Once the diagnosis of endometriosis is established either clinically or surgically, the treatment options depend on the desire to become pregnant or not. If pregnancy is not planned and the main complaint is pain, medical treatment is typically used as the first line management.

Medical treatment of endometriosis has concentrated on lowering estrogen levels in the body to suppress the growth of old and prevent the development of new lesions. Some of these options are drugs called Danazol, progesterone, birth control pills (BCP) and GnRH agonists (i.e. Lupron type drugs). These drugs are equally effective; no one treatment is the best, as they all have benefits and side effects.

Interestingly, one form of treatment can prove effective when another approach has failed to relieve pain symptoms: BCP. The most commonly used medication is BCP because it is well tolerated and also provides adequate contraception and other non-contraceptive benefits. There is no significant benefit whether medical treatment improves the potential of fertility when it’s discontinued and pregnancy is attempted. In some cases of severe endometriosis, prolonged Lupron treatment may be considered to be beneficial.

Surgical treatment of endometriosis can be the first option in cases of severe pain that is not responsive to medical treatment, presence of endometriosis in the ovaries as cysts (endometriomas), presence of tubal blockage and adhesions with distortion of pelvic anatomy and when symptoms are present in adjacent organs from endometriosis. Surgical treatment also becomes diagnostic in cases in which the diagnosis is made clinically based on symptoms.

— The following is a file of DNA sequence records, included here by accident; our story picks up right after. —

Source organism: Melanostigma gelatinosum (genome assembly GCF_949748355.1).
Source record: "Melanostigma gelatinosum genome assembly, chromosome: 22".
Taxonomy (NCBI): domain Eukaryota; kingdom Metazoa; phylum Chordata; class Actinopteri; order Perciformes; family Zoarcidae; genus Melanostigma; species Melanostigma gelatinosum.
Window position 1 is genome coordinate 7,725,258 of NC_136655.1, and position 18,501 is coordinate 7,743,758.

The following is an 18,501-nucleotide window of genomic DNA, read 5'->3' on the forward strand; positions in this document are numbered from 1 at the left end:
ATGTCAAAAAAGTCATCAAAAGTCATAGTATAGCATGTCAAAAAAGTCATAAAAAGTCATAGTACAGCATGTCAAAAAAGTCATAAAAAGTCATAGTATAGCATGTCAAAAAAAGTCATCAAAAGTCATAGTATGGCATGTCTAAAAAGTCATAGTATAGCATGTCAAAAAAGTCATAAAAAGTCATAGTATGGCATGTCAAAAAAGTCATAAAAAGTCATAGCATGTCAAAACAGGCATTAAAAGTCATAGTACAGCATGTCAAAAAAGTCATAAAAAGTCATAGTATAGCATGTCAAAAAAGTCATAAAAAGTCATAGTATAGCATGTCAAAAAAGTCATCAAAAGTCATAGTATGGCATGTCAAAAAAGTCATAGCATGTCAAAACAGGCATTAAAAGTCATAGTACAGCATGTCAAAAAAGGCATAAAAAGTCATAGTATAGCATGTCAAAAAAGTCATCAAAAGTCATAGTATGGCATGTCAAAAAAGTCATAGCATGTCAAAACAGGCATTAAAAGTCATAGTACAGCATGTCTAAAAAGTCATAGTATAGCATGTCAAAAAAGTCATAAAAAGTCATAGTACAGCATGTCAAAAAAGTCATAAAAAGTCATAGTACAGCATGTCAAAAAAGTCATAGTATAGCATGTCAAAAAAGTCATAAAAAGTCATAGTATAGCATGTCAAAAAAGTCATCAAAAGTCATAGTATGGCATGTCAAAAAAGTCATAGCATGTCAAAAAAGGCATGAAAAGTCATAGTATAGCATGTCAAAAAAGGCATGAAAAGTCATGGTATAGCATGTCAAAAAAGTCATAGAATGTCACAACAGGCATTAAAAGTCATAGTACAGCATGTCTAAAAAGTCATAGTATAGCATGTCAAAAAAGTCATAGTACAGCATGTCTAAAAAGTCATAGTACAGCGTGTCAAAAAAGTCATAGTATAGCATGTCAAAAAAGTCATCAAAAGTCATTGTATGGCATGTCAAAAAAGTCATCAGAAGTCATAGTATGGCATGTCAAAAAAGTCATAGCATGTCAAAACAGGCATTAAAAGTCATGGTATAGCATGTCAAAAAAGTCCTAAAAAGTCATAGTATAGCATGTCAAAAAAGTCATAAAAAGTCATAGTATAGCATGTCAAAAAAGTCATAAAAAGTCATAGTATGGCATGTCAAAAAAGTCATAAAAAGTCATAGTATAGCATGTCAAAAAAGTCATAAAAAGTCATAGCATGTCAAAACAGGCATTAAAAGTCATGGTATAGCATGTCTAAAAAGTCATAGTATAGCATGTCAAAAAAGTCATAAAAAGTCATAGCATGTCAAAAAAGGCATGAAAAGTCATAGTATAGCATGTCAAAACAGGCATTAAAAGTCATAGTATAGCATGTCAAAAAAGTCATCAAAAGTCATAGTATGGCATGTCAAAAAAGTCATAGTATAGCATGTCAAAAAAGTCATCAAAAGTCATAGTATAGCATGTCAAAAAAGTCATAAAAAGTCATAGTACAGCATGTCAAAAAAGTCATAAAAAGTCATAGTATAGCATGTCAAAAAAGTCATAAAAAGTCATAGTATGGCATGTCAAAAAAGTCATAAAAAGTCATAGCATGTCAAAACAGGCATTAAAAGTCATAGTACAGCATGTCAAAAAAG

Endometriotic lesions can be surgically removed completely or ablated (coagulated, destructed) depending on the location, depth of invasion and severity. Adhesions (scarring) can also be treated during surgery (mostly laparoscopy) and tubal and ovarian anatomy can be restored back to normal. Endometriomas (endometriosis cysts) can also be removed completely with the surgical treatment.

Surgical treatment of endometriosis has been shown to improve both pain symptoms and fertility potential. Patients can achieve a spontaneous pregnancy within the first year after surgical treatment. Those who are not pregnant may need IVF treatment to achieve pregnancy.

In patients who have advanced endometriosis, completed childbearing and not been responsive to medical management, removal of the uterus, both ovaries and the fallopian tubes is the definitive treatment and effective in controlling pain more than 90% of the time.

In vitro fertilization (IVF) is an effective treatment method for patients with all stages of endometriosis and results in the highest pregnancy rates compared to other treatment modalities. Patients with advanced endometriosis frequently have decreased ovarian reserve due to endometriosis cysts and prior surgeries, and IVF becomes the best and sometimes the only option to achieve a healthy pregnancy. Patients with endometriosis have a lower success rate overall with IVF treatment compared to patients with infertility caused by tubal disease, and severity also plays a significant role in the final outcome with IVF treatment.

Patients with endometriosis should be counseled on pain management of the disease with medical or surgical interventions and also the negative impact of the disease on fertility. It is reasonable to suggest not to delay pregnancy to later reproductive years in patients with endometriosis regardless of the stage of the disease and the age of the patient. It is also highly recommended to seek expert opinion from an infertility specialist when future fertility is desired in all women with endometriosis.